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HERAUSGEGEBEN VON WERNER D'INKA, BERTHOLD KOHLER, GÜNTHER NONNENMACHER, HOLGER STELTZNER
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The U.S. and the N.S.A. Scandal Freedom: The Big American Lie

The U.S. try hard to believe in the internet’s liberating power. Therefore the N.S.A. scandal is forgotten and a new movie is already playing.

© REUTERS Vergrößern Up in the sky, freedom has no limits - but Edward Snowden stayed on earth. Chasing him destracts the American public

Why is it so unlikely that Americans will take action to stop the outrageous electronic surveillance programs of the National Security Agency? The answer, to a depressing extent, is that our basic freedoms are threatened today because our political system and our very culture make it nearly impossible for us to act.

Back in 2005, when the New York Times reported that the NSA was engaged in probably-illegal wiretapping, it ignited a nationwide firestorm. When my progressive friends thought about the subject, it all fit a pattern: These thuggish Republicans, with their stupid militarism, their disregard for the Constitution, their disgusting certainty that God was on their side, of course they were also tapping peoples’ phones! It all made sense given what we knew about the Bush Administration. “Warrantless wiretaps” were one of a string of outrages —the others being “Katrina incompetence” and “Scooter Libby justice”—that Senator Barack Obama used to denounce in his campaign speech as a sort of incantation when he was running for the presidency in 2008. And that’s why, for a certain sort of idealistic liberal, this man Obama was the most desirable presidential candidate imaginable, and why so many greeted his election as something like a deliverance from evil.

Remember how statesmanship is practiced, American-style

And today it is Obama himself who countenances something very similar to “warrantless wiretaps.” It is not enough today to say that the president has disappointed his core supporters, or to point out that he and his top advisers today seem to regard idealistic liberals as something of an annoyance. With the NSA spying programs that he has overseen—and with his “kill list,” and with his drone strikes, and with his war on journalists, and with his war on leakers—Obama has actually done far worse than that. He has flown in the face of what he seemed to stand for—of what he promised in fact: open government, a respect for privacy and for the rule of law.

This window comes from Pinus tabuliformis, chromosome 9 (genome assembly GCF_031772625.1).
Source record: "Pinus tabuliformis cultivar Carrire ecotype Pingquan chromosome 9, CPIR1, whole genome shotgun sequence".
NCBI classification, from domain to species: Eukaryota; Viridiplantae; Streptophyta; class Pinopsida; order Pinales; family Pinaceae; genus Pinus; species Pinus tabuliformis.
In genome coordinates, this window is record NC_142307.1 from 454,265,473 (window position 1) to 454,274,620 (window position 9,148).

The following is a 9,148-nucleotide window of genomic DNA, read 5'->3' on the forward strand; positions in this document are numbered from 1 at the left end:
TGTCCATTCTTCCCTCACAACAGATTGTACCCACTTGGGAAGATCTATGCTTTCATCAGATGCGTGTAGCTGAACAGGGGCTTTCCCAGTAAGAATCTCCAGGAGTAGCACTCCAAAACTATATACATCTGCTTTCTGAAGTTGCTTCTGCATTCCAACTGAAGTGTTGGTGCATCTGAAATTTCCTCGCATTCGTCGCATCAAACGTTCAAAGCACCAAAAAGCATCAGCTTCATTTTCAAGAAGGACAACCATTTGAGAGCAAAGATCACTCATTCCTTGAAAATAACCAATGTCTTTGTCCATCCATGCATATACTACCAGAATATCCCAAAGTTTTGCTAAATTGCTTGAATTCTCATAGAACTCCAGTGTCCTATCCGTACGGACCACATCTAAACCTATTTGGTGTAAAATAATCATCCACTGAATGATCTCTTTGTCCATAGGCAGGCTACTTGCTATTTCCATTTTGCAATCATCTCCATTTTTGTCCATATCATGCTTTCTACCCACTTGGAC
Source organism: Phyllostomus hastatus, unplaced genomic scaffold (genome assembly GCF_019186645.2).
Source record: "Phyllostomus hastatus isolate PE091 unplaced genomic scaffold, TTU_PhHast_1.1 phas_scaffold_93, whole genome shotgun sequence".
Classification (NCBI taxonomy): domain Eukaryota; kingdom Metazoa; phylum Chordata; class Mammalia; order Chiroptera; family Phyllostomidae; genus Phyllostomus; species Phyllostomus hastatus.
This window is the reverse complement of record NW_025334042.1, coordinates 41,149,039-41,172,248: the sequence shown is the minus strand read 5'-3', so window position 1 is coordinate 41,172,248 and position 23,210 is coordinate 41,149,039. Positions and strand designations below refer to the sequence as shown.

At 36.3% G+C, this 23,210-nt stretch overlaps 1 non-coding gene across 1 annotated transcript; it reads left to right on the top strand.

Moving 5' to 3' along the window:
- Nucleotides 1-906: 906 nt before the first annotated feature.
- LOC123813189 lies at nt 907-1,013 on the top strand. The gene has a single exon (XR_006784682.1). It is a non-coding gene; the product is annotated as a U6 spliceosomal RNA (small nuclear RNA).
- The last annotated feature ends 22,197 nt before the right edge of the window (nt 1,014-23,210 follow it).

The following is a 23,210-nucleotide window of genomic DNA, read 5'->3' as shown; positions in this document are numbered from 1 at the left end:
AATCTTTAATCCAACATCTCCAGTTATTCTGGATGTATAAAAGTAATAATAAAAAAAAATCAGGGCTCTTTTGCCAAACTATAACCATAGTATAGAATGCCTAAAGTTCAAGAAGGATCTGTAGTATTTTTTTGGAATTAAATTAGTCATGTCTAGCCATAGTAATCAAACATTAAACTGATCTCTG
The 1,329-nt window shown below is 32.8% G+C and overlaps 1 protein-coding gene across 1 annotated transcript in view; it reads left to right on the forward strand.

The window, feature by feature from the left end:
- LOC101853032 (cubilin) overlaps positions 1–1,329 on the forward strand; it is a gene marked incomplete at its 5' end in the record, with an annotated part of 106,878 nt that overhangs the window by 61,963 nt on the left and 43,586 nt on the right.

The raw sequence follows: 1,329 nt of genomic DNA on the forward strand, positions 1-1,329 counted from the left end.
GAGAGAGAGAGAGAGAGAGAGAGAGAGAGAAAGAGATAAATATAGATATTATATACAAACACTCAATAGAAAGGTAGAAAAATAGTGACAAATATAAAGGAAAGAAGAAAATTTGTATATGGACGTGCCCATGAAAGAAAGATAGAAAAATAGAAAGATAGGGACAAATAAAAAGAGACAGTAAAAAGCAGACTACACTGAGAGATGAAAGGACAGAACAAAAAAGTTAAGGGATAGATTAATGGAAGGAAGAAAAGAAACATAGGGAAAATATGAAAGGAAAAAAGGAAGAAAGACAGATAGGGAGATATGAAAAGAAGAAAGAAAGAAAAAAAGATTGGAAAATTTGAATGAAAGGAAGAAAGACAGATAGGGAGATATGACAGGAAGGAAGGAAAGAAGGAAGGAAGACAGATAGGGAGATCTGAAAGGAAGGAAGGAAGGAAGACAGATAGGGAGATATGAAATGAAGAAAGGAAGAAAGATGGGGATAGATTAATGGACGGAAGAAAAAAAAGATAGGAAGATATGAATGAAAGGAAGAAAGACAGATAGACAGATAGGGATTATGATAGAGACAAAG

Those who wonder why a politician would do such a thing must remember how statesmanship is practiced, American-style. To snub and even to wound your most zealous supporters, as Obama has done, is regarded as a mark of maturity in Washington. This is not because snubbing or wounding them is a brave thing to do, but exactly the opposite: Because the righteous attitude of the idealist is repugnant to the men of power, who know that idealists are, in fact, men of weakness, entitled to neither courtesy nor respect.

What it's like to be treated as a foolish idealist

What makes them weak is the structure of the American political system. When the public’s choices are limited to one of two parties, idealists have, as the Washington saying puts it, “nowhere else to go.” Since they aren’t about to defect to the other party, their claims on a Democrat’s attention are negligible. Their role is to shut up and cheer.

I say a “Democrat’s attention” because this is preeminently a dynamic of the Democratic party. Oh, it happens in Republican-land as well, especially to the evangelical army that mobilizes so faithfully every election day. But among Democratic leaders it’s a rite of passage: Snubbing the base and accommodating themselves to the demands of the powerful is simply what Democratic leaders do. It’s in their charter. As the owners of the righteousness of the historical left, they feel they can spurn liberals however they damn well please. Our job, as believers in equality, or privacy, or whatever, is simply to get in line.

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Veröffentlicht: 29.06.2013, 12:04 Uhr

Wer ist das Volk?

Von Mark Siemons, Peking

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